Apparently the Chinese government is moving ahead on the heels of their success with the Vatican. This time, apparently, they are moving to transform Christianity IN China to a Chinese VERSION of Christianity, more friendly to socialism and one that has incorporated some of the wisdom of Chairman Mao into the Scriptures. This is more than a Bible with some added material but a material revision of Christianity.
The Chinese have a plan called Sinicization with the goal of transforming the heart and soul of Christian theology and re-translating the Bible or revising biblical commentaries. This would actually involving summarizing the Old Testament with some Buddhist additions and Confucian teachings and new commentary for the New Testament. The five-year plan appears to be expansive, even incorporating Chinese elements into church worship services, hymns and songs, clergy attire, and the architectural style of church buildings. Everyone knows that between 4,000 to 6,000 crosses of state-sanctioned churches have been torn down but the churches that do have crucifixes on the inside must put up pictures of Chairman Mao and Chairman Xi [Jinping] on either side of the crucifix. Music that begins worship will include the revolutionary songs of communist China. In addition the state will seek to close or merge many of the state-sanctioned churches as well as step up efforts to close the more than 20,000 house churches not sanctioned by the state.
In many ways, this is even more overt and profound than the attempt of Nazis to define Christianity in a way that was friendly to Hitler and to find accommodation within Scripture for the Nazi ideology. While hundreds of Christian leaders have condemned the effort, it remains to be seen if they will be more successful than the churches of Germany were in resisting the state sponsored control of Christian dogma, worship, and piety. What is clear, however, is that Pope Francis recent accord with the Chinese in allowing them a role in naming bishops and exercising certain authority over Chinese Roman Catholics appears now to have been a real sell out and an encouragement to the emboldened efforts of China to do more than control the churches and to undertake an actual remake of the Christian message and identity within their borders. All of this comes at a time when it is clear, that despite appearances, China is closing doors rather than opening them to freedom and to the West. It also appears to justify those who suggest that our dependence upon the Chinese is providing the financial cover for their consolidation of power within their borders and their moves to strengthen their position within the world.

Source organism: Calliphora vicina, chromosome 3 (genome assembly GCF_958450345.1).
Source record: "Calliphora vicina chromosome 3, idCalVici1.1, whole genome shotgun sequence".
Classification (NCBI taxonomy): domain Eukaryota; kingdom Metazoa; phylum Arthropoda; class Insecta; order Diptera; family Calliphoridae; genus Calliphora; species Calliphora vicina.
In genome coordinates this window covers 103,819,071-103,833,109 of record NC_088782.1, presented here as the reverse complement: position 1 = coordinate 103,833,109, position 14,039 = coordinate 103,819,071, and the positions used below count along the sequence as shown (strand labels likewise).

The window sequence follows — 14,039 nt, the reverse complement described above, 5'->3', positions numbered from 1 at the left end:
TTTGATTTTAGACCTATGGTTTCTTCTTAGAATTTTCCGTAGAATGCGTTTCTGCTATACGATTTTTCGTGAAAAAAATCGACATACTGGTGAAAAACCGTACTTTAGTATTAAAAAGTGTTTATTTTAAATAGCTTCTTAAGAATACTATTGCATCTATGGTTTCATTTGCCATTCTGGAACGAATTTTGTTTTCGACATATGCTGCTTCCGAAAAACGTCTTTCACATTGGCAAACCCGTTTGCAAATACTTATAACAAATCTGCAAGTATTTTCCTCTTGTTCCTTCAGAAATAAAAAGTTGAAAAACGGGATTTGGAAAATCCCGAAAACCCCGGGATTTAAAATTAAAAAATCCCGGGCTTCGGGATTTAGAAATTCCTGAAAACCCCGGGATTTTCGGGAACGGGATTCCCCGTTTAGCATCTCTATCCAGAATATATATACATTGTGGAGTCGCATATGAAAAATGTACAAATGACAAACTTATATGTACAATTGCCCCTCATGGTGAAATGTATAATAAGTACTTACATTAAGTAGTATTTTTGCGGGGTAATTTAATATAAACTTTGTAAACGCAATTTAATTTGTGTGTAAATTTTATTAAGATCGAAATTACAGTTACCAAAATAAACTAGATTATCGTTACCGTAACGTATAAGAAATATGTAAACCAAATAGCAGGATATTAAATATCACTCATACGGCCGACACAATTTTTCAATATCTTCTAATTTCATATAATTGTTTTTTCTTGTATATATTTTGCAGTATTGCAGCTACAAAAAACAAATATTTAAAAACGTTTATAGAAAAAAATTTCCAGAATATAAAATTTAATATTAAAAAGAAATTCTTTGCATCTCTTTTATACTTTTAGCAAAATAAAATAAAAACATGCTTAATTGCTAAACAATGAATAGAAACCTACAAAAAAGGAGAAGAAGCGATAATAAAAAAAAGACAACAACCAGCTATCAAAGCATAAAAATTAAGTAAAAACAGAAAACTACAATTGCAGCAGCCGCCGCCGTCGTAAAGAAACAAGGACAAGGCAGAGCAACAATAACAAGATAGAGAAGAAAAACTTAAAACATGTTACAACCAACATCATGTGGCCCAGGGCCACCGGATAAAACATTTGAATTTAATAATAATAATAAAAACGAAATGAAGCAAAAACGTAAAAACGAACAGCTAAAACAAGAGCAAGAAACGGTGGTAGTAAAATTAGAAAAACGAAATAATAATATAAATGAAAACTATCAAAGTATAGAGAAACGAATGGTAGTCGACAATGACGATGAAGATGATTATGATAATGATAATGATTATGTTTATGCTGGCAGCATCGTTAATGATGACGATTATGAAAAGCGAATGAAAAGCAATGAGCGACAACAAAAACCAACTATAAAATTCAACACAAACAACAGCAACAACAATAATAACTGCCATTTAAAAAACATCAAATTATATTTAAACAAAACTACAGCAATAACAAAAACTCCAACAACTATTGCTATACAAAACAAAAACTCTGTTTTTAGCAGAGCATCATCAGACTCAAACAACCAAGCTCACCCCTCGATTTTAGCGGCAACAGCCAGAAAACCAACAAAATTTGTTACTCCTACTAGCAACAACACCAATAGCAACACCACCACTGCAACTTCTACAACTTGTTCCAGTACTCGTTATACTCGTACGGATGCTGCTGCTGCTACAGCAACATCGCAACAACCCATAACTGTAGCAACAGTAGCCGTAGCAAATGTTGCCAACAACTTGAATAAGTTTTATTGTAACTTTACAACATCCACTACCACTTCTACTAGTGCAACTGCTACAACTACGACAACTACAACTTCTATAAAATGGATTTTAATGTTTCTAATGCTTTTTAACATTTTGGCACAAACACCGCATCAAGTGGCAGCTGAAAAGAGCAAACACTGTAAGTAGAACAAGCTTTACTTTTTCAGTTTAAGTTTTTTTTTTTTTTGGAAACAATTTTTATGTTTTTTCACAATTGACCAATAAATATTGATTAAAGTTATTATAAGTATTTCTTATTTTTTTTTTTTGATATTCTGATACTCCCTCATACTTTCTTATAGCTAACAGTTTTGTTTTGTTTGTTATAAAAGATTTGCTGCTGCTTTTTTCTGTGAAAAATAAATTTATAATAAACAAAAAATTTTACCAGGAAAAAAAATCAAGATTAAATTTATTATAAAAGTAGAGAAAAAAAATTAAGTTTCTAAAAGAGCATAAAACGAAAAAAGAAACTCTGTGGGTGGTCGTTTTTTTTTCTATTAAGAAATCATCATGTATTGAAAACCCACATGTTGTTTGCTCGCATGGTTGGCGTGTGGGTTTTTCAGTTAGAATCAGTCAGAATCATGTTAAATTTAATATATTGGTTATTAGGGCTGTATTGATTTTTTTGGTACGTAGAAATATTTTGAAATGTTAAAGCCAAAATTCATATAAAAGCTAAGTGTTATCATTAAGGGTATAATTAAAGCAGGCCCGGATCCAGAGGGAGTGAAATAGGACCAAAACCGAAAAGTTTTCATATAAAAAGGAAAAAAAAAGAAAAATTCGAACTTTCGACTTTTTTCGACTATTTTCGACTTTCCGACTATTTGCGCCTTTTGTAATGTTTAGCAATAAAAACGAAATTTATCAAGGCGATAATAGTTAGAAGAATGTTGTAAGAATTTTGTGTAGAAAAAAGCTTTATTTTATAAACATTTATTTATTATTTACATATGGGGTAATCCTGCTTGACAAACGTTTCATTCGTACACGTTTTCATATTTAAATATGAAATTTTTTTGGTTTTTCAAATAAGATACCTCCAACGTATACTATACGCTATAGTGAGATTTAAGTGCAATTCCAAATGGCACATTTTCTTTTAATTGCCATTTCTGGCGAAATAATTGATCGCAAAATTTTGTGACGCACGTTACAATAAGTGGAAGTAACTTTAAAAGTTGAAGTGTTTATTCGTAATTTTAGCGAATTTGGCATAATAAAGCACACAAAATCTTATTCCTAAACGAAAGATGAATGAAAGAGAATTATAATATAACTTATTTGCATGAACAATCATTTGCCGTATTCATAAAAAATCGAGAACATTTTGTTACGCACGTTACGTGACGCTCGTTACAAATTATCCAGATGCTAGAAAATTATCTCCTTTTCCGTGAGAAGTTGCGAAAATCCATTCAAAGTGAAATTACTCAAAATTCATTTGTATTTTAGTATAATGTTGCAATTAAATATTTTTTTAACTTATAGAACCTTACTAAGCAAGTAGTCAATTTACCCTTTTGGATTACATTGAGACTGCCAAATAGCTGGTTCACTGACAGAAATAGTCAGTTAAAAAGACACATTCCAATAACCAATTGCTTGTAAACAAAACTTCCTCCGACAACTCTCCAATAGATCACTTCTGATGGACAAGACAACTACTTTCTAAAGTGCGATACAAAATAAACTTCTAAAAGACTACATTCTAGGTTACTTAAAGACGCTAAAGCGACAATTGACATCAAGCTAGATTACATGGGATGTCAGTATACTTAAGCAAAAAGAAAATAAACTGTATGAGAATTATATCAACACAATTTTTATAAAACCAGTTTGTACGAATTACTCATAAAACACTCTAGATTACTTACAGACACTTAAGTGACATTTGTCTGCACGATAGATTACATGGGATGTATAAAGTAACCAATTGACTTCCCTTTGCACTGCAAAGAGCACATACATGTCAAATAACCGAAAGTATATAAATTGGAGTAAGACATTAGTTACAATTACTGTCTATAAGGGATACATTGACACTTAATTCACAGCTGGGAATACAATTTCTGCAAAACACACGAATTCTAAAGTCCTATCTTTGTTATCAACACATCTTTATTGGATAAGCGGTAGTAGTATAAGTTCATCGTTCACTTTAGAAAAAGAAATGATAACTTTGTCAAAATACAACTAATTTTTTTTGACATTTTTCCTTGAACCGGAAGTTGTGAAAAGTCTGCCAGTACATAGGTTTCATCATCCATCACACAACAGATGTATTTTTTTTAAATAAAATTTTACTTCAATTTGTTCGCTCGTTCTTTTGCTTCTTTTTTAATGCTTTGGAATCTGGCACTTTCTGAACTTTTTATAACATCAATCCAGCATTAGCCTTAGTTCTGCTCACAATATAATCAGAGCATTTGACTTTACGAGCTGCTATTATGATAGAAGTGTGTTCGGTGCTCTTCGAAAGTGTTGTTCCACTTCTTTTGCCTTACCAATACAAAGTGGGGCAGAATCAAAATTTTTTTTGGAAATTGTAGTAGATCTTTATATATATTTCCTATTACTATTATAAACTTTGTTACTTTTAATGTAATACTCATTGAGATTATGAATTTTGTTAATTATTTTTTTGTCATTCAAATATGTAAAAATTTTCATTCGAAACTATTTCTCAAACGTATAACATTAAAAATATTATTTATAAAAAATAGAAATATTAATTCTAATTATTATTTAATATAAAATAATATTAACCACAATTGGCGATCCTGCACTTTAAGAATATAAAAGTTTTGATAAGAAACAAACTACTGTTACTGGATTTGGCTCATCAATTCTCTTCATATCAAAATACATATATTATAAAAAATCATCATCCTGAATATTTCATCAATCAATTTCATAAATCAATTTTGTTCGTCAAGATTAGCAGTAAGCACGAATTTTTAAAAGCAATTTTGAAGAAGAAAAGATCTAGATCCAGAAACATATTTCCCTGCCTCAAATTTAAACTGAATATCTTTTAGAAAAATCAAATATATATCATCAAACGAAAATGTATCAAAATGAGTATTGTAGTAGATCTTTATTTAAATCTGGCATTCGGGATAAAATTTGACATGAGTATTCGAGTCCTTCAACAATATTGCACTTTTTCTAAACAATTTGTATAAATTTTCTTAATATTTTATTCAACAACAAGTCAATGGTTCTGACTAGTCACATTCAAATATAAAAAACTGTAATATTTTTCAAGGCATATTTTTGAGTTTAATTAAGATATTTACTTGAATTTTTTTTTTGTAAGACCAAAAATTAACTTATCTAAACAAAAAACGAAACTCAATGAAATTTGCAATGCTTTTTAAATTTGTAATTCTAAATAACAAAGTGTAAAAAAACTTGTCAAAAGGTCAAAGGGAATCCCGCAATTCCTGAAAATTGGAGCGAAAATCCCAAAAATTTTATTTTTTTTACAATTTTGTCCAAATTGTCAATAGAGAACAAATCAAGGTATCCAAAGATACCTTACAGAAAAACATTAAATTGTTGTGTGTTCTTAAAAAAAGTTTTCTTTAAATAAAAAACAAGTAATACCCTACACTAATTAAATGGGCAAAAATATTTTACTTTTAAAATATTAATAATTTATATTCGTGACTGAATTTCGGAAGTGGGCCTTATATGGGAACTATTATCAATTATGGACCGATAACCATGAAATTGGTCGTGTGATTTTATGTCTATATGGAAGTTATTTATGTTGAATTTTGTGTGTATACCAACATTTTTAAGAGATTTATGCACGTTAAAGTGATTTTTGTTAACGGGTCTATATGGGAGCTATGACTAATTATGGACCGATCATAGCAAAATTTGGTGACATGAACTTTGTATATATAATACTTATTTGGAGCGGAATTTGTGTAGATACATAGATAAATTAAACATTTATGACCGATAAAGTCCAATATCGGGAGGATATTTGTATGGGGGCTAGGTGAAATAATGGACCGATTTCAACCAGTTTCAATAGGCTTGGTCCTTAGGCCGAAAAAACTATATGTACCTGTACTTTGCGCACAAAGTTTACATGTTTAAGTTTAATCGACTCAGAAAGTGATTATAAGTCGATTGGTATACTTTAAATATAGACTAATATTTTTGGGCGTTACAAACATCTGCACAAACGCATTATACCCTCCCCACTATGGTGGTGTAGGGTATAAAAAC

Of course, liberals will insist that those who cry foul are overreacting and that the same kind of cultural appropriation of the Christian faith has been done in many other places. For the orthodox Christian community concerned about doctrinal integrity even more than personal freedom, this is very ominous. That said, freedom is just a word unless it is accompanied by the protections of law which not only give liberty to the churches but to every believer to confess and teach without control or interference from the government -- whether in China or in the enlightened West.
Some more fruits of a Chinese Christianity and the Vatican accords. . .
Chinese authorities destroy two Marian shrines despite Vatican-China agreement by Mary Rezac/CNA posted Saturday, 27 Oct 2018
Government forces destroyed the shrines of Our Lady of the Seven Sorrows in Dongergou (Shanxi), and Our Lady of Bliss in Anlong (Guizhou) As part of an ongoing crackdown on religious practice in the country, Chinese authorities demolished two Catholic Marian shrines this week. The move comes just one month after the Chinese government signed an agreement with the Vatican regarding the appointment of bishops. According to reports from AsiaNews, government authorities destroyed the Marian shrines of Our Lady of the Seven Sorrows in Dongergou (Shanxi), and Our Lady of Bliss, also known as Our Lady of the Mountain, in Anlong (Guizhou). The shrines were pilgrimage sites for both the official Chinese Catholic Church and the “underground” Catholic Church in China. Authorities claim that the shrine in Anlong was destroyed because it lacked the necessary building permits. Local Catholics told AsiaNews that they believe the demolitions were part of the so-called “Sinicization” efforts of the Communist Party to bring the Catholic Church more in-line with the government’s understanding of Chinese culture, society and politics. Last month, the Holy See announced that Pope Francis had signed an agreement with the Chinese government intended to normalize the situation of China’s Catholics.